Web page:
The Kansas Corporation Commission voted Tuesday to ask the attorney general’s office to represent the commission and the individual commissioners in their defense against a prosecutor’s lawsuit that claims they violated the state’s open-meetings law during a water rate case.
The vote was 2-0, with Commissioner Thomas Wright absent.
The commissioners also voted to ask the attorney general to assess KCC practices related to open meetings, according to a brief statement issued by the agency’s spokesman.
The notice of the special meeting, which was sent to media and other interested parties Tuesday morning, said the meeting would be conducted at the KCC office in Topeka “with videoconferencing link to” the commission’s Conservation Division office in Wichita.
However, the Wichita videoconference feed was shut down on instructions from the KCC’s Topeka staff, shortly after an Eagle reporter showed up to watch the proceedings.
Jesse Borjon, the spokesman for the commission, said the videoconference link was shut down based on language in the notice that said “open meetings are not transcribed, recorded or broadcast.”
The commission is facing a lawsuit filed by Shawnee County District Attorney Chad Taylor, who alleges that commissioners violated the state’s open-meetings law by using a process called “pink sheeting” to make decisions.
Under that process, routinely used by the commission, a staff attorney circulates a proposed order individually to commissioners and obtains their signatures indicating approval instead of holding a public vote. The practice draws its name from the color of the slips of paper used to obtain the signatures.
The initial complaint against the KCC was filed by the Citizens’ Utility Ratepayer Board, a state agency that represents residential and small-business utility customers.
David Springe, chief consumer counsel for CURB, said he wasn’t sure whether the attorney general’s office could represent the KCC in the case because state law names the attorney general, along with the state’s district or county attorneys, as the potential prosecuting authorities on complaints of open-meetings violations.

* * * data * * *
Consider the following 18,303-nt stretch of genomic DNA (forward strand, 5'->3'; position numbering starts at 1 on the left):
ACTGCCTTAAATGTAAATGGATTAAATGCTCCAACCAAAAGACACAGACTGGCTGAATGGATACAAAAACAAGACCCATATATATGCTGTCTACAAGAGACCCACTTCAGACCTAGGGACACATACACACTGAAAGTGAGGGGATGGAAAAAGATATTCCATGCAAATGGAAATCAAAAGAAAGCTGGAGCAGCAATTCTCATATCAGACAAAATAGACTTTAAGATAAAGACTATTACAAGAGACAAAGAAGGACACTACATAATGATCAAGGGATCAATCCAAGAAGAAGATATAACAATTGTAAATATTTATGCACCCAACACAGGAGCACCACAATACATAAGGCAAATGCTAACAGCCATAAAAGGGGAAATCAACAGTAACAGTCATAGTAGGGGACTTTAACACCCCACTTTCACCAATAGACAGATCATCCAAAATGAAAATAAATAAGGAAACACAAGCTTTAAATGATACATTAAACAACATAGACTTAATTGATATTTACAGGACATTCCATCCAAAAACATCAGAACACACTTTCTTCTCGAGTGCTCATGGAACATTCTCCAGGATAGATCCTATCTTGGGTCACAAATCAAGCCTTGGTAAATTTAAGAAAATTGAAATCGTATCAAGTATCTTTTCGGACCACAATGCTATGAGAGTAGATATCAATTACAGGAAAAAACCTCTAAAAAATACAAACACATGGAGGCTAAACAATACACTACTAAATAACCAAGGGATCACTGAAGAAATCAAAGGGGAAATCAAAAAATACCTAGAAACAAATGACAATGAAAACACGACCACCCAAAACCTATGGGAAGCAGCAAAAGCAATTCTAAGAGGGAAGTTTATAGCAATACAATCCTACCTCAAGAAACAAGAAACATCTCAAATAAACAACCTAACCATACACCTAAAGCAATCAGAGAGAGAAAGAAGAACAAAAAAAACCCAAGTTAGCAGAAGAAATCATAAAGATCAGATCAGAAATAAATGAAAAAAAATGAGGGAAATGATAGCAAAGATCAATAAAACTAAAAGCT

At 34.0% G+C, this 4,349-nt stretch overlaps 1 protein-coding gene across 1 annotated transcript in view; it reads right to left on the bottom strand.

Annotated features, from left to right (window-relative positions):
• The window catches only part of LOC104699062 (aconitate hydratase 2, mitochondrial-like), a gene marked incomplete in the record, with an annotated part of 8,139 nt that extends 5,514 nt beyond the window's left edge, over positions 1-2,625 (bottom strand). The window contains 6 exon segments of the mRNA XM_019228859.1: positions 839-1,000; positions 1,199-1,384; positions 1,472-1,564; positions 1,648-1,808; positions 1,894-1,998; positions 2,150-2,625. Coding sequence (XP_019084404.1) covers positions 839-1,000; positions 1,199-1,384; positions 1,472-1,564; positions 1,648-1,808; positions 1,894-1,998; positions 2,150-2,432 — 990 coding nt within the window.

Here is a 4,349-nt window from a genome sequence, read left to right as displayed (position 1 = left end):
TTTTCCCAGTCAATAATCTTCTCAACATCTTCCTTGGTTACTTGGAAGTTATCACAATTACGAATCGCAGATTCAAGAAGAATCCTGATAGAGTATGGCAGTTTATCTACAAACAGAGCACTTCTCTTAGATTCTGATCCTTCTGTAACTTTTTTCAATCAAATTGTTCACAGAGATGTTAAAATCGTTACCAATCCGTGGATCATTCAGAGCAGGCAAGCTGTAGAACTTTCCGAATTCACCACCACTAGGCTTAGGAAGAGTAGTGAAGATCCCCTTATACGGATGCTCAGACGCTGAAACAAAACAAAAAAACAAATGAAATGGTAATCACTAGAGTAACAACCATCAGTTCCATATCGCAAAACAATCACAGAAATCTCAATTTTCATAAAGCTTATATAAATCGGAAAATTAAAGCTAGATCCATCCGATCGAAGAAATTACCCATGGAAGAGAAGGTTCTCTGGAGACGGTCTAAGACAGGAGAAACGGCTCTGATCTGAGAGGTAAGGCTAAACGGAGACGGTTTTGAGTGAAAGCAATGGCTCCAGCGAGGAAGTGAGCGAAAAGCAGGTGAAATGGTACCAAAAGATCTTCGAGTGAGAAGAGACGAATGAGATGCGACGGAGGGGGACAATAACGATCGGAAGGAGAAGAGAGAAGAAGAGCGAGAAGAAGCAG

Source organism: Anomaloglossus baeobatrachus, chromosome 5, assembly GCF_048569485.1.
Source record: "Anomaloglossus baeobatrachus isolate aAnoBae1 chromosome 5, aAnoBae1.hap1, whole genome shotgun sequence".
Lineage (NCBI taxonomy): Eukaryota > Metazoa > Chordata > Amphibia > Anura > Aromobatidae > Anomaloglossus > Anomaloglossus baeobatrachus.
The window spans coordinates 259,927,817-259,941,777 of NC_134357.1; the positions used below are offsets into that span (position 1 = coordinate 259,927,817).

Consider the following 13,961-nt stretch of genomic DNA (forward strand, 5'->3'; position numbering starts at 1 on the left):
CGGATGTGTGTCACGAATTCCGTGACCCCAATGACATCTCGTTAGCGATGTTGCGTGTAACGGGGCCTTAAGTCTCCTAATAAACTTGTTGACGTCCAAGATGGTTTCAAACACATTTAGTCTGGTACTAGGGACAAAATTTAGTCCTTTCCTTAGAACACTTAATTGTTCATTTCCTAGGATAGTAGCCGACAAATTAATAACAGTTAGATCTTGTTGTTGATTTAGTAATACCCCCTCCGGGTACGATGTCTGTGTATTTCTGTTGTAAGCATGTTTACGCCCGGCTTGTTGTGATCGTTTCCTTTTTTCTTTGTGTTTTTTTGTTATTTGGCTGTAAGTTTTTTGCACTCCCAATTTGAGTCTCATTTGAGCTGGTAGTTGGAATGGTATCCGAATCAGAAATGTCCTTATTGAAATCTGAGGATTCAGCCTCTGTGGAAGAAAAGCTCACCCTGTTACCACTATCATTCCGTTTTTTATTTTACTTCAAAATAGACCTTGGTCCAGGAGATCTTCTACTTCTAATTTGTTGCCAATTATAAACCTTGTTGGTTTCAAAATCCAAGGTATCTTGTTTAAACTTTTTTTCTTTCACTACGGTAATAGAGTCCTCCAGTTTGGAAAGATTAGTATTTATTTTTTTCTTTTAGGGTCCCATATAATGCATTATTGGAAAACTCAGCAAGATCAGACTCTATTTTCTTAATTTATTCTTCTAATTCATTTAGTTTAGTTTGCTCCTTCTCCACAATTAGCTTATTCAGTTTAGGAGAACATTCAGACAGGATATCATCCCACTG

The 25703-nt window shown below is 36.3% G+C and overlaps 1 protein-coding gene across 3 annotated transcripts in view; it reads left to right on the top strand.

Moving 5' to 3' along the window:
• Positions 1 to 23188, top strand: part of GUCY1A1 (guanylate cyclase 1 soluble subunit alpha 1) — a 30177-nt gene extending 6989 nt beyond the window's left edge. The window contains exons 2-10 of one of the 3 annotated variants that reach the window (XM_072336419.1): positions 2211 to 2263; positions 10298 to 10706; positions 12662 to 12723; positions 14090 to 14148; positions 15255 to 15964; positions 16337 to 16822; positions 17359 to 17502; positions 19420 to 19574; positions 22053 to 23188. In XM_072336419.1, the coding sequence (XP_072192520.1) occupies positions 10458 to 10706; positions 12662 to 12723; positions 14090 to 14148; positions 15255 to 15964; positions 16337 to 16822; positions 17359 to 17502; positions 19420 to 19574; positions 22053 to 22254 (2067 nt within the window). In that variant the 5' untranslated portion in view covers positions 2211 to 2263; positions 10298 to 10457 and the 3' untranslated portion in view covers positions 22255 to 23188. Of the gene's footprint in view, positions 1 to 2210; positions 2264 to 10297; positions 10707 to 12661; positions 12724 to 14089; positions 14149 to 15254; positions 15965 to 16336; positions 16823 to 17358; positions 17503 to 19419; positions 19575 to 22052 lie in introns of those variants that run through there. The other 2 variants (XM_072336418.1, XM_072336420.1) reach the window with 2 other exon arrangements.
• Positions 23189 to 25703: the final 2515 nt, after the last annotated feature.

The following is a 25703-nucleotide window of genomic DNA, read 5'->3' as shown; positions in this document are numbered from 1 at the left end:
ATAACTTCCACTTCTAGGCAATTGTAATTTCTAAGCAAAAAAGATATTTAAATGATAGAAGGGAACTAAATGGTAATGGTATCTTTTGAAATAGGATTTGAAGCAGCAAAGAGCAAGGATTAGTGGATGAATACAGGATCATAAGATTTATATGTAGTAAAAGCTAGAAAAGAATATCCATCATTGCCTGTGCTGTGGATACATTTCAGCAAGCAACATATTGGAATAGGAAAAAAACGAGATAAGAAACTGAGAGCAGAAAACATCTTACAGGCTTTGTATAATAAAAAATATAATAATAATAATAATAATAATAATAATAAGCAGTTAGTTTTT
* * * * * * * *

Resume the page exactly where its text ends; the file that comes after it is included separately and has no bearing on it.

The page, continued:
CURB filed its initial complaint with both the Shawnee County district attorney and the attorney general’s office.
Taylor said it’s “kind of an efficiency deal,” for his office to prosecute and the attorney general to defend state officials accused of violating the open-meetings law. He said the process will be similar to an investigation last year into whether meetings between Gov. Sam Brownback and groups of Republican legislators violated the law.
In that case, Taylor’s office investigated the complaint while lawyers from Attorney General Derek Schmidt’s office represented lawmakers who requested legal assistance. That freed the state from having to spend money on outside counsel, which it would have had to do if Schmidt’s office participated in the investigation.
Taylor’s investigators found no substantial violations by individual legislators, but recommended clearer policies and additional training on complying with the law.
Taylor said in the KCC case, he’s seeking an injunction to undo a water rate increase the KCC approved for the Howison Heights Rural Water District Inc., a developer-owned water company serving 62 customers in a neighborhood near Salina.
The financially troubled water company is currently faced with efforts by banks to foreclose on its assets. The rate increase approved by the commission more than doubles the cost of water for the residents.
The KCC generally handles mostly natural gas and electric utilities, but a handful of small water companies fall under the commission’s jurisdiction.
Once the injunction is decided, Taylor said he could seek a civil fine of $500 for open-meetings violations. If a violation is determined to be “malicious or wanton,” prosecutors can bring a proceeding known as “ouster” to remove an official from office, Taylor said.
However, he said that would require “pretty extreme” wrongdoing and an ouster proceeding is unlikely in the KCC case, “based on what we know right now.”